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Do No Harm Does Not Mean Do More Tests: The Problem of Medical Overuse

Marilyn Fisher

My friend recently started feeling pain in her foot that has caused her to walk with a limp. Wanting to learn the source of the pain and receive relief, she scheduled an appointment with a podiatrist. She returned to our apartment after the appointment fuming. “The doctor didn’t examine my foot or even ask me to walk around! She just ordered a bunch of x-rays and then kicked me out!”

This conversation is similar to many I have had with friends and family who feel that their physicians are just “going through the motions,” immediately ordering tests or prescriptions without making an initial diagnosis or even taking time to hear the patient’s medical history. While a foot x-ray will help to inform my friend’s podiatrist about the cause of the pain, the way she acted was deeply concerning. Other doctors acting this way could cause serious harm to their patients.

When Does Treatment Become Harmful?

Consider the prescription of antibiotics. Many patients are used to receiving an antibiotic prescription from their doctor when they come in complaining of a cold or respiratory infection. These drugs are not innocuous, however. Unnecessarily prescribed antibiotics can weaken a patient’s immune system by killing beneficial bacteria in their gut that prevent infection, allowing the dangerous C. difficile bacterium to invade and cause serious symptoms. But according to the Centers for Disease Control and Prevention, 30% of all antibiotic prescriptions for respiratory infections are inappropriate. A 2020 study by Palms found that among visits for antibiotic-inappropriate conditions, antibiotic prescribing was highest in urgent care centers (45.7%) in comparison to EDs (24.6%) and medical offices (17.0%). Why is this? Urgent care centers are a source of immediate care and providers usually do not have a previous relationship with the patient. Instead of focusing on diagnosing the patient correctly or finding the best treatment, doctors are focusing on getting patients out the door.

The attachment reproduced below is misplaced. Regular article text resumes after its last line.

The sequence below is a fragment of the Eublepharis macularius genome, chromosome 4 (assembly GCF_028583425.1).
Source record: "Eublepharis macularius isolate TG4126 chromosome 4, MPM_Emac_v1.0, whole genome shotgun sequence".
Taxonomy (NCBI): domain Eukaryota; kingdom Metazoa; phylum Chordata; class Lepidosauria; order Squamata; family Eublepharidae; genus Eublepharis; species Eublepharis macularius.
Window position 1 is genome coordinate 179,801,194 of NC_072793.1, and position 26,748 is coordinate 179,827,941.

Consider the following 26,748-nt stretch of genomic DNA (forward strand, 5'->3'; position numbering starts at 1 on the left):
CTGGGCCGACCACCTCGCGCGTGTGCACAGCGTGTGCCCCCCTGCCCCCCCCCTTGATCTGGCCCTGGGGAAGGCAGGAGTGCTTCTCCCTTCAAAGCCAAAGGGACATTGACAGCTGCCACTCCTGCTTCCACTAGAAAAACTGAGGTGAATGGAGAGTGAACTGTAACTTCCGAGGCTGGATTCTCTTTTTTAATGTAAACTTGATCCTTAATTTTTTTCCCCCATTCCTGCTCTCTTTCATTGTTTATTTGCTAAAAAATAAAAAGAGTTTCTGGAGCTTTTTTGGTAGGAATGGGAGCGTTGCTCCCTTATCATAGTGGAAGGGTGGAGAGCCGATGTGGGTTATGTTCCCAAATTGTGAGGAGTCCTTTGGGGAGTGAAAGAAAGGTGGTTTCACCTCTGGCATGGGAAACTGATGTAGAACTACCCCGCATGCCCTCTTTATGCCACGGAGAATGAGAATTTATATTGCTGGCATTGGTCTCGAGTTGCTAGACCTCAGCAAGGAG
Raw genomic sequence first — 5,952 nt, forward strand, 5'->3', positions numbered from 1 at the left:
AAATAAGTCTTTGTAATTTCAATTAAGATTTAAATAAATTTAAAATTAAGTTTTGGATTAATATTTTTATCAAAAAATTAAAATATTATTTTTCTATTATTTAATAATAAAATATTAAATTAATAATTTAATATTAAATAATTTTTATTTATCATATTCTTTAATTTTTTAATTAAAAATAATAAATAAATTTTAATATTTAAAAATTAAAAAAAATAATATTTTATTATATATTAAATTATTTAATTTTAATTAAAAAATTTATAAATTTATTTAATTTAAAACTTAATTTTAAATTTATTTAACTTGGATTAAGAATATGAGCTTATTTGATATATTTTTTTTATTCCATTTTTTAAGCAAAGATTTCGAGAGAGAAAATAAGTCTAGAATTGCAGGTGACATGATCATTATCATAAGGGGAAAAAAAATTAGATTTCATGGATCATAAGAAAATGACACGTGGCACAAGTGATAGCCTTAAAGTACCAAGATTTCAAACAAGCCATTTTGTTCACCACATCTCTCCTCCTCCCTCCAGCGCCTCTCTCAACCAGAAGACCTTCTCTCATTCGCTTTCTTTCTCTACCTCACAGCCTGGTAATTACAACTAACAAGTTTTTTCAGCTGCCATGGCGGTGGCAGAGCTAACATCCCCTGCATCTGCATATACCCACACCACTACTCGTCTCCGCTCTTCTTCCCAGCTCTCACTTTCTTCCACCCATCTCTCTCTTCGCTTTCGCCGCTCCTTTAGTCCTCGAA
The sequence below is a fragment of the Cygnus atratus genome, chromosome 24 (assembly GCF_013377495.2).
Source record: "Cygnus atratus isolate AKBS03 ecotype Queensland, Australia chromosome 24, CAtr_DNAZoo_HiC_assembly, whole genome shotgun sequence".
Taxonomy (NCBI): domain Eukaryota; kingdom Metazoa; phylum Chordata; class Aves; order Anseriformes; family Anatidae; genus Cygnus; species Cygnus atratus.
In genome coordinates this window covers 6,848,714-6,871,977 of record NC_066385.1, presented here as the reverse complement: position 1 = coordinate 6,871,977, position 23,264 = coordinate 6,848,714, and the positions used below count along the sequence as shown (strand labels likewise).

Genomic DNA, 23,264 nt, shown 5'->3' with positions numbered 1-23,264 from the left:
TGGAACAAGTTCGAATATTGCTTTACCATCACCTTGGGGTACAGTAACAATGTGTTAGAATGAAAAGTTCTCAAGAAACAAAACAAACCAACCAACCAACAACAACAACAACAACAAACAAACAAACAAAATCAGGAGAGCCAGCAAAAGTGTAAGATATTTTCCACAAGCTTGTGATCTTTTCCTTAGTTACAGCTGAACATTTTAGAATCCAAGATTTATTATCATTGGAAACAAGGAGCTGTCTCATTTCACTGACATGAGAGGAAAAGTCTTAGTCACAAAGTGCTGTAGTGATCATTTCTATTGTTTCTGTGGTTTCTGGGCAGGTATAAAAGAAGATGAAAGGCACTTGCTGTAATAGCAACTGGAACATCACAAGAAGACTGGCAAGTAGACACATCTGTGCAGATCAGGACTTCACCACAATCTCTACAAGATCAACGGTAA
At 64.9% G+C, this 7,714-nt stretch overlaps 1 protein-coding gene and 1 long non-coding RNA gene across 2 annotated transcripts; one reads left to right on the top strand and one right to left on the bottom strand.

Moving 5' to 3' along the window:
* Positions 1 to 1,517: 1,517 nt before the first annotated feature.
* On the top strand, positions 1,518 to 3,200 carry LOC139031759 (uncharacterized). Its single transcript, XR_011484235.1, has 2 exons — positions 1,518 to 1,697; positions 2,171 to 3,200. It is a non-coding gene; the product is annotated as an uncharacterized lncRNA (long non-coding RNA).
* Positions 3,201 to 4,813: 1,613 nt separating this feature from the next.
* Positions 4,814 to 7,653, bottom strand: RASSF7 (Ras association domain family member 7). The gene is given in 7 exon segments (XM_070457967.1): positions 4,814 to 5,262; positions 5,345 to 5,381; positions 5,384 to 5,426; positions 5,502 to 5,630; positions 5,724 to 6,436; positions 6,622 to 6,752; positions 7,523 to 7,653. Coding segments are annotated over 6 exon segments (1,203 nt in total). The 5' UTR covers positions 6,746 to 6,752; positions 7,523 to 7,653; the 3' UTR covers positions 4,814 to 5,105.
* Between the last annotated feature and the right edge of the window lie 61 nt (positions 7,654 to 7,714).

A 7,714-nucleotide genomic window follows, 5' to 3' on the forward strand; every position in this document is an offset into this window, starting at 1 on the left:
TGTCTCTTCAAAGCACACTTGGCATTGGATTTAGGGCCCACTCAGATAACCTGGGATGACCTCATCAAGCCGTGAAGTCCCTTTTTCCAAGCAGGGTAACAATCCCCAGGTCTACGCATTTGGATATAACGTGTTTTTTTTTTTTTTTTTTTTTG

Medical overuse, defined as the provision of medical services where the harm outweighs the benefits, has become an increasingly serious issue in the U.S. healthcare system, albeit one that goes largely unrecognized. Medical overuse first came into the national conversation when its contribution to the opioid epidemic was discovered. Aggressive prescribing of opioids to patients by physicians without proper consideration of the risk-to-benefit ratio resulted in increased development of substance abuse disorders. Renowned surgeon and author Dr. Atul Gawande admitted that most of the blame falls on doctors, saying in an interview with Vox: “We as a profession have caused an epidemic that is bigger than the HIV epidemic” and noting that he and his colleagues weren’t recognizing “the extent to which we were putting people at risk.”

A Commonplace Crisis

While the opioid epidemic is a devastatingly high-profile example, cases of medical overuse fly under the radar in clinics across the country, with examples of overtesting, overdiagnosis, and overtreatment being found across all areas of healthcare and across all patient populations. Ordering unnecessary tests that result in no beneficial information is not only wasteful financially but can be physically burdensome to patients if they are invasive. A 2020 study from Bhatia discusses the dangers of overtesting by showing how one low-value test can result in an unnecessary testing “cascade.”  Twenty-two percent of low-risk patients in the study had a “low-value” ECG performed and, when compared with patients who had no ECG testing, had higher odds of subsequent stress testing, echocardiograms, and cardiologist consultation.